Update – As with all technology, there are leapfrog effects. One solution comes out with cool features that seem superior, then pretty soon, the competition jumps over them with better features. Aweber is doing that right now IMHO. MailChimp is still unbeatable for its free version, but as soon as your list gets bigger, you may need to switch.
Fiverr – Occasionally you need some freelance skill sets to augment what you are doing. Fiverr.com is tremendous for this. Fiverr is a collection of freelancers from all around the world. They call their projects “gigs”. As the name might imply, you can get help for as little as $5 per “gig”. I’ve used Fiverr resources for things like graphic design (videos, book covers, and logos) or getting a press release written. I’ve also used them for social media promotions to reach a broader audience for book releases or other promotions I am doing. Yes, occasionally I get a less than acceptable outcome, but I only invested a few dollars versus hundreds through other sources or contractors. It’s a winner for simple outsourcing.
MeetEdgar – This is a new addition to my list of great tools. MeetEdgar.com provides social media scheduling tools. You can set it and forget it. A coaching colleague introduced me to these guys and I was hooked at hello.
There are numerous opinions about content creation; write it yourself, borrow others, merely re-post, etc. I’ve taken the basic approach that is at the core of blogging, “my message, my voice”. Yes, I study many different sources and try to compile credible resources to cobble my articles together. Anything I use gets proper attribution for its source.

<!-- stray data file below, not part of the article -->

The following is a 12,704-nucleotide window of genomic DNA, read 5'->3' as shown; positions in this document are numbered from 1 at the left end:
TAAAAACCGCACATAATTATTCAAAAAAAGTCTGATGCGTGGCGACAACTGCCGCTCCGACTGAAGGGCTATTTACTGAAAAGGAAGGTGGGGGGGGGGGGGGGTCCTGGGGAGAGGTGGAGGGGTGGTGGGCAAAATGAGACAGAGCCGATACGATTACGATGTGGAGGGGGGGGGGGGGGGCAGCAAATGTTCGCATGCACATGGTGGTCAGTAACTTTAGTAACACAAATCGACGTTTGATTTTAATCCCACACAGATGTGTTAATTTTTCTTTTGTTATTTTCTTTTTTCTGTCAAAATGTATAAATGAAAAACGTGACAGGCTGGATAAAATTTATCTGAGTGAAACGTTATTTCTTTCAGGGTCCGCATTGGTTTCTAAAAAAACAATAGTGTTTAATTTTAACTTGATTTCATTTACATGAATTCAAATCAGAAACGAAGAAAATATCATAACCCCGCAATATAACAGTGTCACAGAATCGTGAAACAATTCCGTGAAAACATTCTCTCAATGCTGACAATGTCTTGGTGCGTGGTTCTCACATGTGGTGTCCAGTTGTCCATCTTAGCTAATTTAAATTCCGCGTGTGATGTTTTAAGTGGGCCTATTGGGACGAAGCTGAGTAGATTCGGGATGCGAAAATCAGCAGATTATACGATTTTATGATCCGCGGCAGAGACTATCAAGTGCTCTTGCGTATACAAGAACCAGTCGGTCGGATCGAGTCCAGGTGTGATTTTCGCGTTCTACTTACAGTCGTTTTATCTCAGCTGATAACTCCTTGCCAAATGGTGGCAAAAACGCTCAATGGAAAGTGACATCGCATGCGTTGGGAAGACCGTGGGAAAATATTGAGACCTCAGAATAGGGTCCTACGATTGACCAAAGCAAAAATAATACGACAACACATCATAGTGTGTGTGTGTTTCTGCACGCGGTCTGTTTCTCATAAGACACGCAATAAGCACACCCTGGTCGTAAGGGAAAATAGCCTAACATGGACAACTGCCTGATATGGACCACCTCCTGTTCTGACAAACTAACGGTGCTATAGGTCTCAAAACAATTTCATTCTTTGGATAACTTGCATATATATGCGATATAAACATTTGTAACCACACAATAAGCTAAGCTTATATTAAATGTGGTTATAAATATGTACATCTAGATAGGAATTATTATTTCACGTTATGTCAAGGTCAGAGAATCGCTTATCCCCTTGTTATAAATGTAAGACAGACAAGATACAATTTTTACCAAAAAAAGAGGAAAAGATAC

The content I write is intended solely for your use. If I can’t help you, a busy professional, do more right where you are, then I’ve missed the mark. If you decide to start a blog, you need to decide what your purpose and message will be about.
There are also great debates about when to publish and how often. The golden rule I learned early on is simply “be consistent”.
To that end, I choose to write at least 1x per week. By using the great scheduling features of WordPress I can accumulate a volume of articles and stage them for automatic release on whatever schedule I choose. By using this queueing method, I never have to worry about publication deadlines and getting writer’s block over the deadline pressure. Typically, I have content scheduled at least three weeks ahead, sometimes more.
I’ve juggled the release days of the week, experimenting with response rates and open rates. There are other blog writers I know who limit publication to once a week. If it works, great! Just be consistent. Allow your following to become reliant on your consistency.
One Last Thought About Scaling
If you have grand ideas for scaling your online business, there are tools to think about. Software like Infusionsoft (now called “Keap” because the market nicknamed them ‘confusion soft’), ConvertKit, Kajabi, and SamCart is great. However, be advised… these require a whole extra layer of sophistication in your effort to grow a business. There is a learning curve. The tools are great (I’m using some of them), but that is another level you can wait to explore once you have real customers coming in.
Disclosure: By clicking some of the links above, I may receive a small affiliate commission from the service provider. Rest assured I would not promote anything I don’t use myself. But even if I didn’t get any commissions, I really like these tools, and I think you will too.
If you want to let me help you with organizing your online presence, send an email to my assistant Karla